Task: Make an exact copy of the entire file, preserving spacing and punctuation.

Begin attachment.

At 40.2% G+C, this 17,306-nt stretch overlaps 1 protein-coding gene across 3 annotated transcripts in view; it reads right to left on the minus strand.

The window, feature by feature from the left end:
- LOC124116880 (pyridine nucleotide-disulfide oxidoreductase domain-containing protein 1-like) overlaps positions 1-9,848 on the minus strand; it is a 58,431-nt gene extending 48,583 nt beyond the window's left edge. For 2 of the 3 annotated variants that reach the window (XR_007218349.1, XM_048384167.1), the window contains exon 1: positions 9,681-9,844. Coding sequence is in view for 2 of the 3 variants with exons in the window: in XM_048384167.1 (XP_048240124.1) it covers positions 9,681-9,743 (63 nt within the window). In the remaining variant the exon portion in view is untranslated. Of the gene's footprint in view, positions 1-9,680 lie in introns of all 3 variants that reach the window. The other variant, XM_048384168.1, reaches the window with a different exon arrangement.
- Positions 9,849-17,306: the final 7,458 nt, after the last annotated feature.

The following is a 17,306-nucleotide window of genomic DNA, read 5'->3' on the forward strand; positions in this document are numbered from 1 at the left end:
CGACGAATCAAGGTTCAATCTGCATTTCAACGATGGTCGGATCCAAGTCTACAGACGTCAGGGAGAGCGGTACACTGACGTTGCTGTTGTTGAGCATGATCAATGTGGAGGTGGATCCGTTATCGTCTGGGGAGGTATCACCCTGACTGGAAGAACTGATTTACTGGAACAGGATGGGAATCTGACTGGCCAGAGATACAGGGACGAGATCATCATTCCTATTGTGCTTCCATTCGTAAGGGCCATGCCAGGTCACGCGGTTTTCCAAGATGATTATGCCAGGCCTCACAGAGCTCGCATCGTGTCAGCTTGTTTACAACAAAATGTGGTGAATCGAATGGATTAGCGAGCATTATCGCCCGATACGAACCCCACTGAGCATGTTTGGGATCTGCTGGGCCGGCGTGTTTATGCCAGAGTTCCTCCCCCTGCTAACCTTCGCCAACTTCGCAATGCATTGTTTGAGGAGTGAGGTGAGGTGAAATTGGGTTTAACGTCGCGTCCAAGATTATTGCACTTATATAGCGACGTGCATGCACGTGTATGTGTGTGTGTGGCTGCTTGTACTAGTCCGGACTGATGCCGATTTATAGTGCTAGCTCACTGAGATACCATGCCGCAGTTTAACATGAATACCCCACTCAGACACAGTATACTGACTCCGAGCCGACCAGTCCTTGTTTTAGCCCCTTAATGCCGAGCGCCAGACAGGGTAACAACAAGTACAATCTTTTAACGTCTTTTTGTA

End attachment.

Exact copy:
At 40.2% G+C, this 17,306-nt stretch overlaps 1 protein-coding gene across 3 annotated transcripts in view; it reads right to left on the minus strand.

The window, feature by feature from the left end:
- LOC124116880 (pyridine nucleotide-disulfide oxidoreductase domain-containing protein 1-like) overlaps positions 1-9,848 on the minus strand; it is a 58,431-nt gene extending 48,583 nt beyond the window's left edge. For 2 of the 3 annotated variants that reach the window (XR_007218349.1, XM_048384167.1), the window contains exon 1: positions 9,681-9,844. Coding sequence is in view for 2 of the 3 variants with exons in the window: in XM_048384167.1 (XP_048240124.1) it covers positions 9,681-9,743 (63 nt within the window). In the remaining variant the exon portion in view is untranslated. Of the gene's footprint in view, positions 1-9,680 lie in introns of all 3 variants that reach the window. The other variant, XM_048384168.1, reaches the window with a different exon arrangement.
- Positions 9,849-17,306: the final 7,458 nt, after the last annotated feature.

The following is a 17,306-nucleotide window of genomic DNA, read 5'->3' on the forward strand; positions in this document are numbered from 1 at the left end:
CGACGAATCAAGGTTCAATCTGCATTTCAACGATGGTCGGATCCAAGTCTACAGACGTCAGGGAGAGCGGTACACTGACGTTGCTGTTGTTGAGCATGATCAATGTGGAGGTGGATCCGTTATCGTCTGGGGAGGTATCACCCTGACTGGAAGAACTGATTTACTGGAACAGGATGGGAATCTGACTGGCCAGAGATACAGGGACGAGATCATCATTCCTATTGTGCTTCCATTCGTAAGGGCCATGCCAGGTCACGCGGTTTTCCAAGATGATTATGCCAGGCCTCACAGAGCTCGCATCGTGTCAGCTTGTTTACAACAAAATGTGGTGAATCGAATGGATTAGCGAGCATTATCGCCCGATACGAACCCCACTGAGCATGTTTGGGATCTGCTGGGCCGGCGTGTTTATGCCAGAGTTCCTCCCCCTGCTAACCTTCGCCAACTTCGCAATGCATTGTTTGAGGAGTGAGGTGAGGTGAAATTGGGTTTAACGTCGCGTCCAAGATTATTGCACTTATATAGCGACGTGCATGCACGTGTATGTGTGTGTGTGGCTGCTTGTACTAGTCCGGACTGATGCCGATTTATAGTGCTAGCTCACTGAGATACCATGCCGCAGTTTAACATGAATACCCCACTCAGACACAGTATACTGACTCCGAGCCGACCAGTCCTTGTTTTAGCCCCTTAATGCCGAGCGCCAGACAGGGTAACAACAAGTACAATCTTTTAACGTCTTTTTGTA